More and more Americans are looking for increasingly small places to live, some less than 100 square feet. Small-space living is most popular with young urban singles and students who live in cities where the cost of living is high. Some micro-housing buildings provide living quarters for six to eight residents who share a kitchen; other similar spaces include a small kitchenette. The spaces are about the size of a camper or a hotel room, typically 150 to 250 square feet, and may even be transportable. Those promoting these small abodes aren’t talking about people who are “downsizing.” Instead, they have coined the term “rightsizing” to describe the goal of the “minimalists” who are choosing to live small.
Rising costs of energy, the recent mortgage crisis, and the troubled economy all have contributed to the demand for smaller housing. The trend is also fueled by an increase in first-time home buyers, a desire to keep energy costs down, tighter credit standards, and decreased emphasis on home buying as an investment.
Surprisingly, those who choose to live in tiny quarters don’t complain about living in less space. Instead, small-space dwellers feel their intentional decrease in living space has actually improved their quality of life in several ways:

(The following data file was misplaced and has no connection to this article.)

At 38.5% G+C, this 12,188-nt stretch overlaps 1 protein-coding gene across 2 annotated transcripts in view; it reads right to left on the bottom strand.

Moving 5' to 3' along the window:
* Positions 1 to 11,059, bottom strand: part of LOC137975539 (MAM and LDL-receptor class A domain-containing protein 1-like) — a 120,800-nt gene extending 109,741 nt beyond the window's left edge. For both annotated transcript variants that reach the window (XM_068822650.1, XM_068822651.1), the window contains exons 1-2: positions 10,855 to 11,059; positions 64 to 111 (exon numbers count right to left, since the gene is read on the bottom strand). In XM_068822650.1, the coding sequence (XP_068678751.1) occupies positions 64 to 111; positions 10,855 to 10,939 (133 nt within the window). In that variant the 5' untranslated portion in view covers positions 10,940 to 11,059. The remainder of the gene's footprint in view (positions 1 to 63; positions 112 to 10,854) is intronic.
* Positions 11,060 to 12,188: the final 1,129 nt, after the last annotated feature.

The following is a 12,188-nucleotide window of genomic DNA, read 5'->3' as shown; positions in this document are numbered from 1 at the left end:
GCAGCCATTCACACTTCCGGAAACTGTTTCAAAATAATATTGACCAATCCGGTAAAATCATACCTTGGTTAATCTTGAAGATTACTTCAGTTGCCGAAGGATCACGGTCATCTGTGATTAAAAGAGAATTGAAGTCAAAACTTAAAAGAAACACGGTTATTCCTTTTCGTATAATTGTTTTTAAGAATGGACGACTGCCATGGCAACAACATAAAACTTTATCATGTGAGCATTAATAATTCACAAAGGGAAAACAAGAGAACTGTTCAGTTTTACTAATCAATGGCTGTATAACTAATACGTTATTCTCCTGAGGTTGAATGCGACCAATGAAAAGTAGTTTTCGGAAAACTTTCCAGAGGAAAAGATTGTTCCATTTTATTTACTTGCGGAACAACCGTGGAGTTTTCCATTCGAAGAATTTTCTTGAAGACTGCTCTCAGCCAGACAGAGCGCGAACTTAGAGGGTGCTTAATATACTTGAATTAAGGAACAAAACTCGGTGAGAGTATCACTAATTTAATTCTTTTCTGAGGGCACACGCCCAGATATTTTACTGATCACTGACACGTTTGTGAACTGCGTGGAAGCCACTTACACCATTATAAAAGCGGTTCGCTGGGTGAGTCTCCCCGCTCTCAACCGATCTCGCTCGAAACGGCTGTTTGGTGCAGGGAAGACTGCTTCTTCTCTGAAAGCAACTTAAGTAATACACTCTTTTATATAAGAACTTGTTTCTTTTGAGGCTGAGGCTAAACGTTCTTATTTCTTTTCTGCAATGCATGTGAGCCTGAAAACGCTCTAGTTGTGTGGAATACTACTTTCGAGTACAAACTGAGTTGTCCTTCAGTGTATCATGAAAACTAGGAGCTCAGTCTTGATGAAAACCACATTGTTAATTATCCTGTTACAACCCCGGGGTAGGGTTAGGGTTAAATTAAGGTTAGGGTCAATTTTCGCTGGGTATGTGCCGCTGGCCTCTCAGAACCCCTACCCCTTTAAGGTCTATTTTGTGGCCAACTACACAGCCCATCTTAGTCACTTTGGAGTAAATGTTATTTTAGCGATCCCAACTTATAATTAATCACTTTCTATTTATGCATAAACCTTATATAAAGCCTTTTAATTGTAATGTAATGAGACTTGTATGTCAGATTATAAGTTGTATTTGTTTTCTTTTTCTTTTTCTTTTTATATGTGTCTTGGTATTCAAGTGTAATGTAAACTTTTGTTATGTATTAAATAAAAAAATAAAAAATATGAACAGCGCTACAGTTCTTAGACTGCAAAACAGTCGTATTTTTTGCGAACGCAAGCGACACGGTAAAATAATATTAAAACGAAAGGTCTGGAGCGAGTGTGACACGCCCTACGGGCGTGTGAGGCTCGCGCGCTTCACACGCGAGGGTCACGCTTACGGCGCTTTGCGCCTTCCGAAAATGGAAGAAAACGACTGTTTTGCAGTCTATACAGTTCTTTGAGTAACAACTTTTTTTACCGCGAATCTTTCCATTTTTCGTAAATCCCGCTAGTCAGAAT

- Affordable alternative to shared living. The rent for “micro-apartments” is typically lower than for the average studio or one-bedroom apartment so there is no need to find a roommate to help pay the rent.
- Need for less stuff. Because there is room for less stuff, small-space dwellers spend less on furnishing and decorating, leaving more money to save or to spend in other areas.
- Convenient location. Developers of micro-housing projects typically locate them in walkable neighborhoods with easy access to shops and transit.
- Lower building and operating costs. A tiny space requires little space and is inexpensive to build. Small spaces also save on the costs of cleaning, maintenance, electricity, heating and cooling.
Would you be interested in living a “micro-apartment” or very small house? Why? What adaptations would you have to make to live in a very small space?